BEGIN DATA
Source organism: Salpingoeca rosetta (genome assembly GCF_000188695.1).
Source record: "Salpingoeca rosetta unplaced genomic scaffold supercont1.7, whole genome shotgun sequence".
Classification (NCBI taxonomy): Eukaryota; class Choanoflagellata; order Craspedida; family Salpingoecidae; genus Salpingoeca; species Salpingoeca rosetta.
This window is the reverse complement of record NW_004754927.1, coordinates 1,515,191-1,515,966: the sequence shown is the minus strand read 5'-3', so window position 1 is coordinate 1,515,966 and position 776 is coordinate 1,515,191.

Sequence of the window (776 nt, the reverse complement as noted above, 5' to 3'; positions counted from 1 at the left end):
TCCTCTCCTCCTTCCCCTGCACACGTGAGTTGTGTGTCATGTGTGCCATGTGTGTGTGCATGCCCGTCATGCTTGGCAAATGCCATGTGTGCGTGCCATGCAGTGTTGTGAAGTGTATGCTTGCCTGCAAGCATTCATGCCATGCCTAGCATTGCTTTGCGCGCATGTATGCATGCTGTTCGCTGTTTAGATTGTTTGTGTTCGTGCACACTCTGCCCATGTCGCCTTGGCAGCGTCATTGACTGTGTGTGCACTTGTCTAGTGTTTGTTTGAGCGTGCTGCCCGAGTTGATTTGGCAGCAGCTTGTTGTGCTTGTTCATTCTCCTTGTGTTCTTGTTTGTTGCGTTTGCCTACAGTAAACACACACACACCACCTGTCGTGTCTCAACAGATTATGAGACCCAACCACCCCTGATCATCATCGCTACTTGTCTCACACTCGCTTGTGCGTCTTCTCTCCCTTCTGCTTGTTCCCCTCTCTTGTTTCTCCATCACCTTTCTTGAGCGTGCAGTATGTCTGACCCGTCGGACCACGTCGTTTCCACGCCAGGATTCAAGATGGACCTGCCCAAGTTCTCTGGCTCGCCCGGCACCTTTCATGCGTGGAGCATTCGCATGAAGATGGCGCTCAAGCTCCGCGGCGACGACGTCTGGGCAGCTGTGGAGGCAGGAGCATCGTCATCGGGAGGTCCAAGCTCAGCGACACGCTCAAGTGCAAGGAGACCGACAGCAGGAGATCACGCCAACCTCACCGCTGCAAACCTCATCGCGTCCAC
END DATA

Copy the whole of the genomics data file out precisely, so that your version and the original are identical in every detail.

Source organism: Salpingoeca rosetta (genome assembly GCF_000188695.1).
Source record: "Salpingoeca rosetta unplaced genomic scaffold supercont1.7, whole genome shotgun sequence".
Classification (NCBI taxonomy): Eukaryota; class Choanoflagellata; order Craspedida; family Salpingoecidae; genus Salpingoeca; species Salpingoeca rosetta.
This window is the reverse complement of record NW_004754927.1, coordinates 1,515,191-1,515,966: the sequence shown is the minus strand read 5'-3', so window position 1 is coordinate 1,515,966 and position 776 is coordinate 1,515,191.

Sequence of the window (776 nt, the reverse complement as noted above, 5' to 3'; positions counted from 1 at the left end):
TCCTCTCCTCCTTCCCCTGCACACGTGAGTTGTGTGTCATGTGTGCCATGTGTGTGTGCATGCCCGTCATGCTTGGCAAATGCCATGTGTGCGTGCCATGCAGTGTTGTGAAGTGTATGCTTGCCTGCAAGCATTCATGCCATGCCTAGCATTGCTTTGCGCGCATGTATGCATGCTGTTCGCTGTTTAGATTGTTTGTGTTCGTGCACACTCTGCCCATGTCGCCTTGGCAGCGTCATTGACTGTGTGTGCACTTGTCTAGTGTTTGTTTGAGCGTGCTGCCCGAGTTGATTTGGCAGCAGCTTGTTGTGCTTGTTCATTCTCCTTGTGTTCTTGTTTGTTGCGTTTGCCTACAGTAAACACACACACACCACCTGTCGTGTCTCAACAGATTATGAGACCCAACCACCCCTGATCATCATCGCTACTTGTCTCACACTCGCTTGTGCGTCTTCTCTCCCTTCTGCTTGTTCCCCTCTCTTGTTTCTCCATCACCTTTCTTGAGCGTGCAGTATGTCTGACCCGTCGGACCACGTCGTTTCCACGCCAGGATTCAAGATGGACCTGCCCAAGTTCTCTGGCTCGCCCGGCACCTTTCATGCGTGGAGCATTCGCATGAAGATGGCGCTCAAGCTCCGCGGCGACGACGTCTGGGCAGCTGTGGAGGCAGGAGCATCGTCATCGGGAGGTCCAAGCTCAGCGACACGCTCAAGTGCAAGGAGACCGACAGCAGGAGATCACGCCAACCTCACCGCTGCAAACCTCATCGCGTCCAC